Trailer in tow: bodies and trailers in the GCC
PMV Middle East looks at the marke for truck bodies and trailers, its trends and developments, some of the companies currently shaping the segment and their activities in the last 12 months
Truck superstructures and trailers are often the under-appreciated party in a two-way relationship. In reality, the way in which truck bodies and trailers are tailored to their market and application, or not, plays an important role on the payload fuel consumption and ultimate productivity of a logistics operation. As such, it is only to be expected that the Middle East region, with its extreme conditions and demanding projects, has generated a thriving sector for local truck bodybuilding and trailer manufacturing.
Rich in celebrity is Gorica, which recently celebrated its 25th year since its incorporation in Dubai. Drawing its name from Vozilo Gorica, a Slovenian company, Ivan Fornazaric, founding MD of the Gorica Group, started his company in response to what was, at the time, the complete absence of local production in this segment.
The trigger for Fornazaric was the transport costs and customs duties associated with importing trailers from his native Slovenia. The market for trailers stood at 100 or 200 trucks; today the segment involves 10,000 trucks.
Whereas in 1990, Fornazaric held a study on the possibility of forming a local joint venture in Sharjah for the production of 20 trailers a year, today his group produces 12 each day.
But as the UAE and the wider Gulf have developed, so has the market for truck bodies and trailers. Today every slice of business is hard fought and won. Gorica a prominent voice, but still one among many in a bustling segment.
Gorica’s most popular product remains one of its earliest, the tipper trailer, which accounts for just under half of the group’s daily production.
However, tippers only account for a portion of Gorica’s range and business and today it is in the process of diversifying into both refrigerated trailer units and aluminium-bodied products.
With so much to compete over, it is little surprise that this segment is fiercely contested.
One Gorica rival in the region is the Mammut Group, which notably struck a deal in January for a joint venture with Daimler Trucks in Iran, shortly after Daimler also agreed to form a joint venture with Iran Khodro Diesel — which commands a 50% truck market share in Iran.
Iran’s Ministry for industry, mining and trade has estimated that about 200,000 commercial vehicles will be replaced in the coming years — some 56,000 of them in the next three to five years alone — and Mammut, which already has a presence in Iran, is well positioned to benefit.
The last 12 months have also seen the emergence of Bion Industrial, headed by Noas Al Rawi, CEO of the Bion Group, as a serious contender for market share in tipper trailers, and more recently dry bulkers. Al Rawi is also the CEO of the Tarwada Cargo Transport.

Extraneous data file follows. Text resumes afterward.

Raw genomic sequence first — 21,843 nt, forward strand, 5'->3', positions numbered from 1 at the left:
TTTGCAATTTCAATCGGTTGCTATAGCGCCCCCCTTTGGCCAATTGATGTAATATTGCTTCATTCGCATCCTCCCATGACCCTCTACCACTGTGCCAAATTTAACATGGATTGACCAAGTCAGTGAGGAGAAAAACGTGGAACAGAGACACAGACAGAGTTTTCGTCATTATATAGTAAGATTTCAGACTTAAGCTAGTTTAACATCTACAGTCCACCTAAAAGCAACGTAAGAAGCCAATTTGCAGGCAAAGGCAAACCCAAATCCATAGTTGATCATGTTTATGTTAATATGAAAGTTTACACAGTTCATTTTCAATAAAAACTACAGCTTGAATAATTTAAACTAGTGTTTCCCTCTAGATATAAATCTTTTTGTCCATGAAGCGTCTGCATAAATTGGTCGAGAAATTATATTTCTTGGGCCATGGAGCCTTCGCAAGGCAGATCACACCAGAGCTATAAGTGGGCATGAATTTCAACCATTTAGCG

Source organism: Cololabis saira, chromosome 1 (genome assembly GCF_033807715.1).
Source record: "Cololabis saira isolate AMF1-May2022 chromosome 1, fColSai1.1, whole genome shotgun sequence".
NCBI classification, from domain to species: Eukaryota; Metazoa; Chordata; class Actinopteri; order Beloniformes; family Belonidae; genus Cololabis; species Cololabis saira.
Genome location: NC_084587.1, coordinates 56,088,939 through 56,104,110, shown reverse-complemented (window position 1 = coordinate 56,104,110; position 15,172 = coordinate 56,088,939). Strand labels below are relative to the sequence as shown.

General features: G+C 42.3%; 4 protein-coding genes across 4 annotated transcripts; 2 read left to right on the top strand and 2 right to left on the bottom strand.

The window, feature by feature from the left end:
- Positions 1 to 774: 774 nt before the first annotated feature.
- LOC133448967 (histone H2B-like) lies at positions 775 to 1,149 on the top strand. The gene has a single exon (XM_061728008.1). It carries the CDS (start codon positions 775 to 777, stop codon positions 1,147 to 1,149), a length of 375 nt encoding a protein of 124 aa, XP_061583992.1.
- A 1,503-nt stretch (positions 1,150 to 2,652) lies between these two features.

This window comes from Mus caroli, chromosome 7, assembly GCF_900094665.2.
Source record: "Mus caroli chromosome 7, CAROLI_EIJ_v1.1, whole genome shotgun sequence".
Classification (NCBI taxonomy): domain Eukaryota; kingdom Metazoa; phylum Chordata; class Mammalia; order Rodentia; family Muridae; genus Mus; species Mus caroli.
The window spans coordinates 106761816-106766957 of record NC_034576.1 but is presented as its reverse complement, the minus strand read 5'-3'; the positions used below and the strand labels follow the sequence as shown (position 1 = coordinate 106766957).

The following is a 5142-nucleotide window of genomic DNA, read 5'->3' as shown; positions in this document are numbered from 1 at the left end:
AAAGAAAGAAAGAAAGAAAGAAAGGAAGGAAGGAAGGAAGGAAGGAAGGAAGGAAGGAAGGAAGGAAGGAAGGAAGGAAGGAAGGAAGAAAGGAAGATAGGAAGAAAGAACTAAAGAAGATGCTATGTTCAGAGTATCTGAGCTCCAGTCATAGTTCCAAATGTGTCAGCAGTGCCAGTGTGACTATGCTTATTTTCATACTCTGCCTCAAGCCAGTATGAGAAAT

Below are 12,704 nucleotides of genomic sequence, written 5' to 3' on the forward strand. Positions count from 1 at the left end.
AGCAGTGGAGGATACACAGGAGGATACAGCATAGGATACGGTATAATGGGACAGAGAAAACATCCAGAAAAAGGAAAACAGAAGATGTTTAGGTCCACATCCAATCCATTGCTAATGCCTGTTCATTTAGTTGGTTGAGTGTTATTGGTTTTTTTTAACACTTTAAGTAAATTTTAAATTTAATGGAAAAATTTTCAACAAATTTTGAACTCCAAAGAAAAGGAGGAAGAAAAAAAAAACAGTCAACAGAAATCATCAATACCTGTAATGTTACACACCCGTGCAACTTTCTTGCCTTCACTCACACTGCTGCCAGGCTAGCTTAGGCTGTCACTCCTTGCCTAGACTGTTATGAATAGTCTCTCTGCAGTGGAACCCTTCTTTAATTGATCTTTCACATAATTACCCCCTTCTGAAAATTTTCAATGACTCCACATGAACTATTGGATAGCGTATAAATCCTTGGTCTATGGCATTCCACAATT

After three years spent studying the market, and resolving to produce a premium product, Al Rawi launched his first three models of tipper semi-trailer in July, fashioned with Swedish SSAB Hardox — a wear-resistant industrial steel many times tougher than a conventional steel.
Since then, Bion has doubled its number of tipper trailer models and added a cement bulker. “We came up with a system that cuts 20%–30% off the offloading time,” says Al Rawi, “Typically, the offloading could take 40 minutes, but with our design it takes a maximum of 25 minutes.”
In June, Bion also revealed plans to use SSAB’s Strenx range of high-stength structural steel — the properties of which can be used to reduce the weight of steel structures by up to 40%.
Al Rawi added: “Quality at Bion Industrial sits at the heart of our organisation. We manufacture our truck bodies and equipment to stringent quality standards. With this new quality mark, we have set a new benchmark in the tipper trailer industry in the region.”
All three of these companies pale in terms of longevity compared with Schmitz Cargobull, whose history stretches back to the year 1892.
The company has also been active in the Middle East region since the 1970s, and globally produces over 50,000 trailers and truck bodies annually for construction, general cargo and the refrigerated transport business.
Fabian Bahlmann, general manager of Schmitz Cargobull Middle East, notes: “We are Europe’s number one semi-trailer brand, and customers in the region benefit from the most professional semi-trailer and truck body manufacturing, combined with local support.”
He notes that Schmitz Cargobull has supplied numerous projects in the Middle East with its German-engineered products and services, and maintains a local presence with its brand that is well respected within the transport industry.
Moreover, he comments: “It’s been a good year. We feel a demand towards innovation, reliability and safety, and that’s what we offer: curtainsider trailers that are easier to operate and are safer on the road thanks to new load securing features; reefer trailers with a durable short chassis design and ‘Ferroplast’ thermo technology; and our ‘S.HD flatbed’ heavy-duty trailers with chassis designs that combines cold-forming, galvanizing and bolting of core parts.”